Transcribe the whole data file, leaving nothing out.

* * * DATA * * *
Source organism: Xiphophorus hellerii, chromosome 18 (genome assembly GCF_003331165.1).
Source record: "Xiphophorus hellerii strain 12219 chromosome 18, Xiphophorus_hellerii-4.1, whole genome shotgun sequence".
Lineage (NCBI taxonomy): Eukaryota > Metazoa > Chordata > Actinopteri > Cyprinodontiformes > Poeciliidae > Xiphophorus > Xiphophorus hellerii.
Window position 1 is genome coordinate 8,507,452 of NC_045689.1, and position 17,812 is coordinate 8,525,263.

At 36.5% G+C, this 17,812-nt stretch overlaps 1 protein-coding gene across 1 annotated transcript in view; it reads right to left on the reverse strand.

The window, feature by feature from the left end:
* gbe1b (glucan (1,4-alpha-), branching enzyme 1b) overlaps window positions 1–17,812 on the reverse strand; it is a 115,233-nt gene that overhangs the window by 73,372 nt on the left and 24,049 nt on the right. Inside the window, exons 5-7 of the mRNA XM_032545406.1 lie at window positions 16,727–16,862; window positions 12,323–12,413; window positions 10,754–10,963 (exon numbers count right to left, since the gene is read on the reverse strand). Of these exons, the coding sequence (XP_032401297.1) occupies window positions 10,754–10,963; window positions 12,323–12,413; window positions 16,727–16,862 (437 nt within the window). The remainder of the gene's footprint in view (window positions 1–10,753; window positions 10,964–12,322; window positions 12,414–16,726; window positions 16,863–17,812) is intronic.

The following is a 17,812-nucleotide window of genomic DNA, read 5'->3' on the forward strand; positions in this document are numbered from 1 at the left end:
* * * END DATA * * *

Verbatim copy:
Source organism: Xiphophorus hellerii, chromosome 18 (genome assembly GCF_003331165.1).
Source record: "Xiphophorus hellerii strain 12219 chromosome 18, Xiphophorus_hellerii-4.1, whole genome shotgun sequence".
Lineage (NCBI taxonomy): Eukaryota > Metazoa > Chordata > Actinopteri > Cyprinodontiformes > Poeciliidae > Xiphophorus > Xiphophorus hellerii.
Window position 1 is genome coordinate 8,507,452 of NC_045689.1, and position 17,812 is coordinate 8,525,263.

At 36.5% G+C, this 17,812-nt stretch overlaps 1 protein-coding gene across 1 annotated transcript in view; it reads right to left on the reverse strand.

The window, feature by feature from the left end:
* gbe1b (glucan (1,4-alpha-), branching enzyme 1b) overlaps window positions 1–17,812 on the reverse strand; it is a 115,233-nt gene that overhangs the window by 73,372 nt on the left and 24,049 nt on the right. Inside the window, exons 5-7 of the mRNA XM_032545406.1 lie at window positions 16,727–16,862; window positions 12,323–12,413; window positions 10,754–10,963 (exon numbers count right to left, since the gene is read on the reverse strand). Of these exons, the coding sequence (XP_032401297.1) occupies window positions 10,754–10,963; window positions 12,323–12,413; window positions 16,727–16,862 (437 nt within the window). The remainder of the gene's footprint in view (window positions 1–10,753; window positions 10,964–12,322; window positions 12,414–16,726; window positions 16,863–17,812) is intronic.

The following is a 17,812-nucleotide window of genomic DNA, read 5'->3' on the forward strand; positions in this document are numbered from 1 at the left end: